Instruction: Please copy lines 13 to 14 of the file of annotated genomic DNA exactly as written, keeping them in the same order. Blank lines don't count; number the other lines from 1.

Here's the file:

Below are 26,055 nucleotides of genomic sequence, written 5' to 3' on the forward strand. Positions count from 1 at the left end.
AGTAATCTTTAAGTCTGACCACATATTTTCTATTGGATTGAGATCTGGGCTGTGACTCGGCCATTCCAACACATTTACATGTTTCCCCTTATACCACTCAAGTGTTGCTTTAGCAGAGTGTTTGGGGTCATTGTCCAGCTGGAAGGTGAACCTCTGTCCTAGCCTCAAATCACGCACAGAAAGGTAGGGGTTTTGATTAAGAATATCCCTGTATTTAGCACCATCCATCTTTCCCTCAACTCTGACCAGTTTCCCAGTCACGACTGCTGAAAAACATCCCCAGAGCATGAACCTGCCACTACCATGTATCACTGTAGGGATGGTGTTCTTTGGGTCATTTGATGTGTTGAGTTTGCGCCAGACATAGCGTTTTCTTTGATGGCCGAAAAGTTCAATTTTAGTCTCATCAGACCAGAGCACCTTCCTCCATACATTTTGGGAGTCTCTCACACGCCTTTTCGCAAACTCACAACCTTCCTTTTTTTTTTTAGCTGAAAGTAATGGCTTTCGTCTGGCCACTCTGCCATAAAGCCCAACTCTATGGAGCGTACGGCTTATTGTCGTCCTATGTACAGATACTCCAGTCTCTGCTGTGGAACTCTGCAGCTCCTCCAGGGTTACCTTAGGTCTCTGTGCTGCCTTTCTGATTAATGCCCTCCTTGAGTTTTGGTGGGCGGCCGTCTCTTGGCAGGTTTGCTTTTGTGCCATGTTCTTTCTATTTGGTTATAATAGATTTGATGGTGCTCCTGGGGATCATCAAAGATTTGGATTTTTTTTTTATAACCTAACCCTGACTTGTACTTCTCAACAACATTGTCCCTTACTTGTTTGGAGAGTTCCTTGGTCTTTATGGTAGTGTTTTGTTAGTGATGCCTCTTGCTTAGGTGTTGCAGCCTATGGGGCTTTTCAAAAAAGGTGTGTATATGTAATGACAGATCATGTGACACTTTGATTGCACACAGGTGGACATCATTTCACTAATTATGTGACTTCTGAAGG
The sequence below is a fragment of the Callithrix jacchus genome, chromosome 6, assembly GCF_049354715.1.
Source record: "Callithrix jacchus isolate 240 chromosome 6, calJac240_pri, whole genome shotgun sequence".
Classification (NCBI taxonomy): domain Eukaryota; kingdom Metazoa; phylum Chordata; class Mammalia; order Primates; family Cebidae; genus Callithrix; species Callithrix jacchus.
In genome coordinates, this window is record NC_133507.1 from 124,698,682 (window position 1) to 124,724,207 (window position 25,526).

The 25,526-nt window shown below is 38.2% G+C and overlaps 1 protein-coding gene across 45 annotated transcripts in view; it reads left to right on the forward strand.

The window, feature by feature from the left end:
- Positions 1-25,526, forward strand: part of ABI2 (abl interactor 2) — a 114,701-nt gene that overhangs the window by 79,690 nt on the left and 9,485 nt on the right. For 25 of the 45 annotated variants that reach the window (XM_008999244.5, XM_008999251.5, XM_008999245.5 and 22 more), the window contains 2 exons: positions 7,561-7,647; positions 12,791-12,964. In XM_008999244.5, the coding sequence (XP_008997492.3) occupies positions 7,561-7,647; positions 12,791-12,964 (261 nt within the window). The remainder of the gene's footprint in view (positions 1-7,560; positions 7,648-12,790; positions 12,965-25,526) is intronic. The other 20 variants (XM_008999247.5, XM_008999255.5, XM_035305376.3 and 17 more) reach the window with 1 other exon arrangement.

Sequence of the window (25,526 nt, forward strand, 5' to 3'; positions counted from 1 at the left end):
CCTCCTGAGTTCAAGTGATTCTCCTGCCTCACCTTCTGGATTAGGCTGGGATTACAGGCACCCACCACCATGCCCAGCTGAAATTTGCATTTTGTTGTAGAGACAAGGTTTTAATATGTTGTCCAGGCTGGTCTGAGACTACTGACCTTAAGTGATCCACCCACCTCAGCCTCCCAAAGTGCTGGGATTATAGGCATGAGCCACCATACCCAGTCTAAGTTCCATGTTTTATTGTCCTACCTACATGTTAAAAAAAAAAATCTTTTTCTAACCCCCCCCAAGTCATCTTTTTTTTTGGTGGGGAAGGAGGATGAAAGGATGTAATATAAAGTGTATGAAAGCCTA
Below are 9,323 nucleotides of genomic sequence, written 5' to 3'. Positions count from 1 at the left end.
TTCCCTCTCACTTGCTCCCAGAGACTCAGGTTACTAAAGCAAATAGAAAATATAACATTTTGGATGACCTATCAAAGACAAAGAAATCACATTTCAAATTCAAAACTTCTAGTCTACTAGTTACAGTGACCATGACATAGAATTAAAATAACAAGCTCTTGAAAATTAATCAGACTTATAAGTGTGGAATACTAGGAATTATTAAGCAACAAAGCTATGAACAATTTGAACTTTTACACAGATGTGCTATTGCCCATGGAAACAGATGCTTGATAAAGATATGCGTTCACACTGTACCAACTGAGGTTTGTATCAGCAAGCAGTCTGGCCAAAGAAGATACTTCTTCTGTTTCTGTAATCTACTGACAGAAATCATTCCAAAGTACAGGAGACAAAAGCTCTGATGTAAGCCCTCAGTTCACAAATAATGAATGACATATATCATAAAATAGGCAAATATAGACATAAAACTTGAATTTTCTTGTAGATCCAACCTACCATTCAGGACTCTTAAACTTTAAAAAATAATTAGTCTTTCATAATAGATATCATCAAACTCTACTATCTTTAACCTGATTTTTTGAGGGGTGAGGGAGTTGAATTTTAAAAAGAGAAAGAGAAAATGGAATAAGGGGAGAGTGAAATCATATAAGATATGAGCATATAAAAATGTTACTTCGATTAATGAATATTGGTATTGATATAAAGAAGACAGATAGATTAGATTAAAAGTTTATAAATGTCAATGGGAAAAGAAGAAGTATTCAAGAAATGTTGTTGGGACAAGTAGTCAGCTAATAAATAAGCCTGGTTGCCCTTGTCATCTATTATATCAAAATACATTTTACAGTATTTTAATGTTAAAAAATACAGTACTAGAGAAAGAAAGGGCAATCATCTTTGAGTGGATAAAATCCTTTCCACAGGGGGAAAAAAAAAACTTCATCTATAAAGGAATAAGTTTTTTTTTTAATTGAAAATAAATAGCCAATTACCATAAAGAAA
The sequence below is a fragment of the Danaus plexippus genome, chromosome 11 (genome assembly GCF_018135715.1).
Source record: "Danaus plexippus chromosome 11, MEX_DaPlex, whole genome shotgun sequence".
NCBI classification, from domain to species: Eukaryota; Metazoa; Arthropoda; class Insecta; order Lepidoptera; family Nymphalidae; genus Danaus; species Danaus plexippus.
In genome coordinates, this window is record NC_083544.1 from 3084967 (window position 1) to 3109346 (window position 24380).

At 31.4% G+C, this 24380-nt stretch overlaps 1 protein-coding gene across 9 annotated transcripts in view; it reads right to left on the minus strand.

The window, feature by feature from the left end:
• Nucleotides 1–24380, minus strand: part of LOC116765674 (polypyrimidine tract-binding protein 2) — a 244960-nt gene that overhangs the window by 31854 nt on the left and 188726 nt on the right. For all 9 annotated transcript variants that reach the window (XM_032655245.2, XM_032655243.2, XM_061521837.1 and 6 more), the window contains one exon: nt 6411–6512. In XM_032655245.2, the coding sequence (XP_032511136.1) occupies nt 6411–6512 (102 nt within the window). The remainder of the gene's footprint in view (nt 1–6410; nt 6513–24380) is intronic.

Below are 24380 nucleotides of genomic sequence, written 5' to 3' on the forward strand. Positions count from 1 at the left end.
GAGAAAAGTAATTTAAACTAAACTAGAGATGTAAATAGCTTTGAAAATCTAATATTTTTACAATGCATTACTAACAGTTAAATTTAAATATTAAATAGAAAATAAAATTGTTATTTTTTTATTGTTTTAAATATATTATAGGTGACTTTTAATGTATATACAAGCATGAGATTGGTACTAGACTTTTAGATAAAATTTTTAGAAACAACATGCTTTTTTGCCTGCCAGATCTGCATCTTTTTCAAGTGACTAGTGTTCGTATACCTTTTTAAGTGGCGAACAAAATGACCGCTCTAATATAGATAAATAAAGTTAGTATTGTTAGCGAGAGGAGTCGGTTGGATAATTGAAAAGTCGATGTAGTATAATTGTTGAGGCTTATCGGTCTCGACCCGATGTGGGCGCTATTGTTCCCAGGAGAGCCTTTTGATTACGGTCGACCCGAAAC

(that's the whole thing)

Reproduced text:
TTCCCTCTCACTTGCTCCCAGAGACTCAGGTTACTAAAGCAAATAGAAAATATAACATTTTGGATGACCTATCAAAGACAAAGAAATCACATTTCAAATTCAAAACTTCTAGTCTACTAGTTACAGTGACCATGACATAGAATTAAAATAACAAGCTCTTGAAAATTAATCAGACTTATAAGTGTGGAATACTAGGAATTATTAAGCAACAAAGCTATGAACAATTTGAACTTTTACACAGATGTGCTATTGCCCATGGAAACAGATGCTTGATAAAGATATGCGTTCACACTGTACCAACTGAGGTTTGTATCAGCAAGCAGTCTGGCCAAAGAAGATACTTCTTCTGTTTCTGTAATCTACTGACAGAAATCATTCCAAAGTACAGGAGACAAAAGCTCTGATGTAAGCCCTCAGTTCACAAATAATGAATGACATATATCATAAAATAGGCAAATATAGACATAAAACTTGAATTTTCTTGTAGATCCAACCTACCATTCAGGACTCTTAAACTTTAAAAAATAATTAGTCTTTCATAATAGATATCATCAAACTCTACTATCTTTAACCTGATTTTTTGAGGGGTGAGGGAGTTGAATTTTAAAAAGAGAAAGAGAAAATGGAATAAGGGGAGAGTGAAATCATATAAGATATGAGCATATAAAAATGTTACTTCGATTAATGAATATTGGTATTGATATAAAGAAGACAGATAGATTAGATTAAAAGTTTATAAATGTCAATGGGAAAAGAAGAAGTATTCAAGAAATGTTGTTGGGACAAGTAGTCAGCTAATAAATAAGCCTGGTTGCCCTTGTCATCTATTATATCAAAATACATTTTACAGTATTTTAATGTTAAAAAATACAGTACTAGAGAAAGAAAGGGCAATCATCTTTGAGTGGATAAAATCCTTTCCACAGGGGGAAAAAAAAAACTTCATCTATAAAGGAATAAGTTTTTTTTTTAATTGAAAATAAATAGCCAATTACCATAAAGAAA
The sequence below is a fragment of the Danaus plexippus genome, chromosome 11 (genome assembly GCF_018135715.1).